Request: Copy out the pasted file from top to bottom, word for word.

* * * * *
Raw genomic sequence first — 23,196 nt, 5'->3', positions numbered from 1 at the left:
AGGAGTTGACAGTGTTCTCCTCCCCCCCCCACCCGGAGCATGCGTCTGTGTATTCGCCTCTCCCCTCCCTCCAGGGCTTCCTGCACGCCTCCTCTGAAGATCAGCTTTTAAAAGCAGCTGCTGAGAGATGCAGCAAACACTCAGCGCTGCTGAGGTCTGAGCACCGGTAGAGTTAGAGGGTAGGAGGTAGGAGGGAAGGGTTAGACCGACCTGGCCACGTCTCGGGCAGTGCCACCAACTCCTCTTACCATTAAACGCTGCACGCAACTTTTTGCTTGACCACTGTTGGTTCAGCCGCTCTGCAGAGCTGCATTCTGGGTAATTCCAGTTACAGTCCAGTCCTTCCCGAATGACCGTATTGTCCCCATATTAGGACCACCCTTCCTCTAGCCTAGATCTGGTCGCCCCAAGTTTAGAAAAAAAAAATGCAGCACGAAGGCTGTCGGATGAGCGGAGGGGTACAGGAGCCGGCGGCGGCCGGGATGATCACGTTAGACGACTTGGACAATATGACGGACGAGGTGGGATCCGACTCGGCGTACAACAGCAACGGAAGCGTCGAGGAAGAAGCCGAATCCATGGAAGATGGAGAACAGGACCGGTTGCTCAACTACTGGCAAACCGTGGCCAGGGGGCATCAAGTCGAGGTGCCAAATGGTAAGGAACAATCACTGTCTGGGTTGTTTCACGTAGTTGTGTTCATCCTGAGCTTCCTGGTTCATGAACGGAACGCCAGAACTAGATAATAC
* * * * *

Raw genomic sequence first — 23,196 nt, 5'->3', positions numbered from 1 at the left:
AGGAGTTGACAGTGTTCTCCTCCCCCCCCCACCCGGAGCATGCGTCTGTGTATTCGCCTCTCCCCTCCCTCCAGGGCTTCCTGCACGCCTCCTCTGAAGATCAGCTTTTAAAAGCAGCTGCTGAGAGATGCAGCAAACACTCAGCGCTGCTGAGGTCTGAGCACCGGTAGAGTTAGAGGGTAGGAGGTAGGAGGGAAGGGTTAGACCGACCTGGCCACGTCTCGGGCAGTGCCACCAACTCCTCTTACCATTAAACGCTGCACGCAACTTTTTGCTTGACCACTGTTGGTTCAGCCGCTCTGCAGAGCTGCATTCTGGGTAATTCCAGTTACAGTCCAGTCCTTCCCGAATGACCGTATTGTCCCCATATTAGGACCACCCTTCCTCTAGCCTAGATCTGGTCGCCCCAAGTTTAGAAAAAAAAAATGCAGCACGAAGGCTGTCGGATGAGCGGAGGGGTACAGGAGCCGGCGGCGGCCGGGATGATCACGTTAGACGACTTGGACAATATGACGGACGAGGTGGGATCCGACTCGGCGTACAACAGCAACGGAAGCGTCGAGGAAGAAGCCGAATCCATGGAAGATGGAGAACAGGACCGGTTGCTCAACTACTGGCAAACCGTGGCCAGGGGGCATCAAGTCGAGGTGCCAAATGGTAAGGAACAATCACTGTCTGGGTTGTTTCACGTAGTTGTGTTCATCCTGAGCTTCCTGGTTCATGAACGGAACGCCAGAACTAGATAATAC